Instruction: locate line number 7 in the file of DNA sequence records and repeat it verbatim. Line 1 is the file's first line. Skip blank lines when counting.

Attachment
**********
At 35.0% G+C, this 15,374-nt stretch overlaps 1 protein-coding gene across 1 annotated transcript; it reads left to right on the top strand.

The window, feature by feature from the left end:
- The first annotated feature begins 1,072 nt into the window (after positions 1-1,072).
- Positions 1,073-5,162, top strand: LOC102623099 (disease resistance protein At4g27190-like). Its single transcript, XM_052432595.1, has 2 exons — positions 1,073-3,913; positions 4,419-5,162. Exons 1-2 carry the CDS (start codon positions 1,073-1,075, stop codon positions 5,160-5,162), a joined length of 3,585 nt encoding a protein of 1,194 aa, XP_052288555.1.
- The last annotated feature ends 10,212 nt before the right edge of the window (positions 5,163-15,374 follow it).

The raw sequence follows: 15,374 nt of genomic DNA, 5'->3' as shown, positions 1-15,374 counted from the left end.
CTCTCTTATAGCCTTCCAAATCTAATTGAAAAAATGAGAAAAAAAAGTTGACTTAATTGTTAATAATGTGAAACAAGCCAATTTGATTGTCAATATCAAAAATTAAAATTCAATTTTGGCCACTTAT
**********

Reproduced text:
CTCTCTTATAGCCTTCCAAATCTAATTGAAAAAATGAGAAAAAAAAGTTGACTTAATTGTTAATAATGTGAAACAAGCCAATTTGATTGTCAATATCAAAAATTAAAATTCAATTTTGGCCACTTAT